Works from the National Gallery of Art

Jan Van Eyck - The Annunciation

Two people with pale, peach skin are situated in a church interior in this tall, narrow painting.
“The Annunciation,” c. 1434/1436 by Jan van Eyck, oil on canvas transferred from panel,
Andrew W. Mellon Collection, National Gallery of Art
Postage stamp featuring a person with long, blond, curly hair, smooth skin, who is smiling. The wings that indicate that this is an angel are outlined in royal blue and blend down from blue to green to yellow to crimson.
1968 Christmas stamp issued November 1st in Washington, DC (Scott 1363)

Flemish painter Jan van Eyck (c.1390-1441), known for his hand in painting both the Ghent altarpiece and for the painting known as the Arnolfini Portrait, also painted the small panel that inspired this stamp. Beautifully and colorfully engraved by Robert J. Jones, this stamp represents the angel Gabriel in regal attire. In the painting (but omitted from the stamp), we see the words uttered by the angel, “Ave gratia plena” (hail, full of grace) as well as those spoken by Mary, “Ecce ancilla domini” (behold the handmaiden of the Lord) (Hand 1986). The scene, taken from the book of Luke, depicts the angel Gabriel appearing to Mary, and the incarnation of Christ as the Holy Spirit in the form of a dove, descending towards Mary on a beam of light.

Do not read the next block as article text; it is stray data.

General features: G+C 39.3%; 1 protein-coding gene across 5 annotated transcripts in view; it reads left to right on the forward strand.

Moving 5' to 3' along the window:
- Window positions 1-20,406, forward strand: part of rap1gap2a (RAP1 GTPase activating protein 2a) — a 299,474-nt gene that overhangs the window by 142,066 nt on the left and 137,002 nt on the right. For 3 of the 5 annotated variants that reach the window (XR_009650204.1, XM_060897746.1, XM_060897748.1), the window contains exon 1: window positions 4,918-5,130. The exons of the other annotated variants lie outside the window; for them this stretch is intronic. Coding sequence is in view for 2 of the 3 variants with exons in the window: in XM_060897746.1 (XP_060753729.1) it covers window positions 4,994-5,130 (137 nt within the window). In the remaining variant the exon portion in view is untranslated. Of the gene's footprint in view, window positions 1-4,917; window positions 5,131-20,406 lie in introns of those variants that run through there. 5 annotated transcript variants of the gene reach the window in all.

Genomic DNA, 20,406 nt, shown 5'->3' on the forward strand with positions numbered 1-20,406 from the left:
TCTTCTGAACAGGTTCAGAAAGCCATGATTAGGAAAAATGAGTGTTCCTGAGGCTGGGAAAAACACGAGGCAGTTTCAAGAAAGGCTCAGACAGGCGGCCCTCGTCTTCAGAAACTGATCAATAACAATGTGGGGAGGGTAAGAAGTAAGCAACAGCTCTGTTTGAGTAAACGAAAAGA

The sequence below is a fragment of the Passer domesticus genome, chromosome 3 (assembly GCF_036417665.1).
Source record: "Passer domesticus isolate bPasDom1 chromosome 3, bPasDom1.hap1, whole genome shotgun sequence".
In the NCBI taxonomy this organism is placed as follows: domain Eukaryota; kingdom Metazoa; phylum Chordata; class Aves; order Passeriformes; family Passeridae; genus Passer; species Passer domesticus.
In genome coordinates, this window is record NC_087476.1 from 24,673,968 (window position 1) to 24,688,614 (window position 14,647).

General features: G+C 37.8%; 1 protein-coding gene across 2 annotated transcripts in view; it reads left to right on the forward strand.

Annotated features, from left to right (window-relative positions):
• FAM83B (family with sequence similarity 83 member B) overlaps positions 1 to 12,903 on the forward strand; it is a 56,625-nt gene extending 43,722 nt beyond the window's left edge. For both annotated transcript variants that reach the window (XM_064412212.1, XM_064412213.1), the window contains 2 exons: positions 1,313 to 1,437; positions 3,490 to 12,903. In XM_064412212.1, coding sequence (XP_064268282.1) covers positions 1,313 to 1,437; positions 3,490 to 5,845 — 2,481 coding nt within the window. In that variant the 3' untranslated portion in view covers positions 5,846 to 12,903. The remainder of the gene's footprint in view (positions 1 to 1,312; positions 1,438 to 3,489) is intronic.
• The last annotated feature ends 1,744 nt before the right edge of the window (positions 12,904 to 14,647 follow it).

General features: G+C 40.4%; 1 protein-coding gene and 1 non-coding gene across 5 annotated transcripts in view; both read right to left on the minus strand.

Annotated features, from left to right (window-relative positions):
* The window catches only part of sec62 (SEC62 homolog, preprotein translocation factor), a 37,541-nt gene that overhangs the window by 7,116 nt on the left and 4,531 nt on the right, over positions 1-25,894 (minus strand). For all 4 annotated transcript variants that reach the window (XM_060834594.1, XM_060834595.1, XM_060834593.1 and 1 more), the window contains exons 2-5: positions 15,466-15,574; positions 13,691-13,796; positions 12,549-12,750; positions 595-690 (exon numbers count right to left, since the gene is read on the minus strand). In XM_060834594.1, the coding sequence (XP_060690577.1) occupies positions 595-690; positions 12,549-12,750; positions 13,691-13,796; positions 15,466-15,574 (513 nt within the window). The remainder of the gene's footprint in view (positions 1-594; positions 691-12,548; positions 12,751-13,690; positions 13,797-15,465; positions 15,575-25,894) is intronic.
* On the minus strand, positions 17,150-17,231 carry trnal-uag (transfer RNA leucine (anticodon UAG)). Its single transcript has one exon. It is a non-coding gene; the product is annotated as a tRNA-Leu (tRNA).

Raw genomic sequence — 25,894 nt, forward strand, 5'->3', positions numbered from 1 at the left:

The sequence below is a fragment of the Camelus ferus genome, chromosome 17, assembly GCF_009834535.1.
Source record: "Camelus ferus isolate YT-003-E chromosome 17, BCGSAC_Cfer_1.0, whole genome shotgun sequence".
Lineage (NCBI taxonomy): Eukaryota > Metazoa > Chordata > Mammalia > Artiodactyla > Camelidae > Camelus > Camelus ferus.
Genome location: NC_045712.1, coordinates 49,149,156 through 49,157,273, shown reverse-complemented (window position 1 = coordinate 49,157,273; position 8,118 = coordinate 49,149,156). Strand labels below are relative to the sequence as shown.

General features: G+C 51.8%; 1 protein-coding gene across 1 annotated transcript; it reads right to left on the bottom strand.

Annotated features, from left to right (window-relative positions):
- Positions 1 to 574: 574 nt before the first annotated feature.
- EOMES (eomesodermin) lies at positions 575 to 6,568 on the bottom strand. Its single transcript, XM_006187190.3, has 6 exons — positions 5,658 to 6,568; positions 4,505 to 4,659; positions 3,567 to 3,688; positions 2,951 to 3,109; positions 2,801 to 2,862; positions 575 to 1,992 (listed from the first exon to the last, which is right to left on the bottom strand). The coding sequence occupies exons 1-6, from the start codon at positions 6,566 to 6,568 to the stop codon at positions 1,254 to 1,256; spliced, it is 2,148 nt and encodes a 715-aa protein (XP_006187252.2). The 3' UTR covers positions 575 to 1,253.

The painting is abundant with symbolism in its connection of the Old Testament with the New Testament (Hand 1986). For example, the dark upper portion of the church, with its crumbling roof in a Romanesque architectural style, symbolizes the Old Testament. The lower portion, in early Gothic style, symbolizes the New Testament (Hand 1986). Most likely, The Annunciation was a side panel of a triptych, although scholars are only able to speculate on the other scenes depicted.